Type 3 IgG Mediated Delayed Immune Reaction

This type of reaction is referred to as a food sensitivity and not a true “Allergic” reaction. It is a delayed reaction that can occur anywhere from a few minutes to a few days (up to 72 hours) following exposure to a particular food.  IgG is the most common type of antibody found in circulation in the blood and is therefore also the most common type of food reaction. In my practice I find that most patients who have food sensitivities have at least 2 or 3 foods that they exhibit symptoms from. These symptoms can occur anywhere in the body and can vary wildly. Possible symptoms include:  digestive symptoms, headaches, muscle or joint pain, skin issues, anxiety, depression or difficulty with fertility just to name a few. These symptoms are triggered by an immune response that can cause inflammation anywhere in the body.

An Ig E mediated allergic reaction is so  immediate with rapidly progressing symptoms that people are aware of the reaction and seek medical care at the time of the symptoms. The problem with identifying food sensitivities is that, because symptoms tend to be delayed, it can be hard to figure out why you are having a headache or stomach pain two days after eating a problem food.

How Can I Tell If I Have a Food Allergy or Sensitivity?

A simple blood test, done by your doctor, can tell you whether you have IgE or IgG mediated food reactions. Your blood sample is sent to a lab where it is mixed with certain foods to see if there is a reaction. The total amount of circulating IgE immunoglobulins in the blood can also be tested which gives you an idea how much of the antibody is being produced (the more antibodies you have, can be correlated with the strength of the allergic reaction). This can be monitored to see if levels, and therefore allergic reactions, reduce over time.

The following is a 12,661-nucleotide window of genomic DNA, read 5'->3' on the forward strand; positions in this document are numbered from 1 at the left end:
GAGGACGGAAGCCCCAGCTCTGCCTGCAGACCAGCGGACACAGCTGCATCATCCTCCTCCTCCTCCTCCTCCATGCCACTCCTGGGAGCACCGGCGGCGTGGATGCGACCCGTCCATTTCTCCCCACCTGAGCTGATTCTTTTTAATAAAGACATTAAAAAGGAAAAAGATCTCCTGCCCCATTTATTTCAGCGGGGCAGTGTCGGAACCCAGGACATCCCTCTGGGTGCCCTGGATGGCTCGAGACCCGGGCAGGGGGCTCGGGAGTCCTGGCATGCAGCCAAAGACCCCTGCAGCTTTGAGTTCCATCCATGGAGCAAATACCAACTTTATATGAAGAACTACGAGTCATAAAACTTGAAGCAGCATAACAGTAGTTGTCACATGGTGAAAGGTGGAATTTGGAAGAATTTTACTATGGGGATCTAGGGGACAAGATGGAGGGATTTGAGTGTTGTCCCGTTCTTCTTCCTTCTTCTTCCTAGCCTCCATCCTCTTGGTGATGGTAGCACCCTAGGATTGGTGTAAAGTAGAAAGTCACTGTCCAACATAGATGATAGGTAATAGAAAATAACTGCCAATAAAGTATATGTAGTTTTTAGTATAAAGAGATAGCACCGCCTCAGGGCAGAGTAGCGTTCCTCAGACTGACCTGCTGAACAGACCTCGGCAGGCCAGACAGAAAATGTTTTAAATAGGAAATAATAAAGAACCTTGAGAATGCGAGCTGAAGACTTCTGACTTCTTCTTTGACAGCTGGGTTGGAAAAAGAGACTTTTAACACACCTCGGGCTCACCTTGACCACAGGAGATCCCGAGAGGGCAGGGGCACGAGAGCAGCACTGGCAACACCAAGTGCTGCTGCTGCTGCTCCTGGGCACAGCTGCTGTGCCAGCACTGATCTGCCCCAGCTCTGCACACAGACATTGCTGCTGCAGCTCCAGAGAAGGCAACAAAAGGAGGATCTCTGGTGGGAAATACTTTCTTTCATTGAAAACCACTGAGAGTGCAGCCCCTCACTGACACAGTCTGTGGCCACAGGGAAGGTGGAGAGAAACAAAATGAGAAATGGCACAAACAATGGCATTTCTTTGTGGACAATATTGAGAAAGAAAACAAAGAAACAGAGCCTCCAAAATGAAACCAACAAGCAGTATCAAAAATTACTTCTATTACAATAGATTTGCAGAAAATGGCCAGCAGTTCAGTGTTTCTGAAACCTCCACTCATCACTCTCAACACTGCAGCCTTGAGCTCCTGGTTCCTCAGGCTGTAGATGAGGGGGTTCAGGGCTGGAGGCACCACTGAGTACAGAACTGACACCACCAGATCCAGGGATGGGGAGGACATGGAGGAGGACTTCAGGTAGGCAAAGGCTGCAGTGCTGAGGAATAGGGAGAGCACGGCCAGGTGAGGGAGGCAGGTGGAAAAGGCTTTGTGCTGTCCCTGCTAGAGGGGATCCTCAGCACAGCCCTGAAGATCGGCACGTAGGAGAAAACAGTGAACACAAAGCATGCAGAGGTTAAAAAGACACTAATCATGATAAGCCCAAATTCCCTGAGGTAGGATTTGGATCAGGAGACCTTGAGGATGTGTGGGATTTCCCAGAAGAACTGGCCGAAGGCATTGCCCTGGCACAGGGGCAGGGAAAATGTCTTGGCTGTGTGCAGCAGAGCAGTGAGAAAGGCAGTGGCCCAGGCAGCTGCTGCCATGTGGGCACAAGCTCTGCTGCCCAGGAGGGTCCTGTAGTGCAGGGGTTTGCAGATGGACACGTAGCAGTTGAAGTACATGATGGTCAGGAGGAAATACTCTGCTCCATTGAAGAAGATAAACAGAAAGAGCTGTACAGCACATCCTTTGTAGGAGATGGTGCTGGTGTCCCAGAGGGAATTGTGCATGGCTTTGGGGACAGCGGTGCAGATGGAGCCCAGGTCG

IgE reactions can also be tested using a skin prick test, usually at an allergist’s office.

Both tests are usually done as panels that test the foods that most commonly produce either an IgE or an IgG mediated food reaction. Of these two tests, it has been my experience that the blood tests are easier on the adult or child having the test done.

What Do I Do After I Find Out My Results?

Once you know which foods are causing the problem, you can eliminate them from your diet. If you find you have a true food allergy you will need to carry an epi-pen (to give yourself an adrenaline injection to stop an anaphylactic reaction) and Benadryl (an anti-histamine) on you at all times in case of an allergic exposure. If you discover you have food sensitivities it is recommended that you eliminate the specific foods for 120 days to allow the levels of antibodies circulating in your blood on the hunt for those foods to decrease. After 120 days you can start to reintroduce the foods one at a time, every 2 days and watch for symptoms.

Living with allergies and food sensitivities is hard. It can even be hard to get your mainstream doctor to do the right tests to find out what’s going on. Because of this, I have put together a comprehensive 5-month Food Sensitivities/Allergies Program that includes the relevant tests and a bespoke program of support to help you regain control of your life. You can access this no matter where you are in the world, make an appointment today to find out more.

Next time I will be talking about how to spot food allergies in children – to receive it straight to your inbox please subscribe to this blog using the subscription box on this page.

I’d love to hear your thoughts and experiences about the effect food allergies and food sensitivities have had on your life, your tips for living with allergies and how life has changed since you got rid of your food sensitivities. Please leave your comments or questions in the comments box below.

Health is a process and at A Path to Natural Health my goal is to guide my patients along their journey to health.

 

Author Dr. Maura Scanlan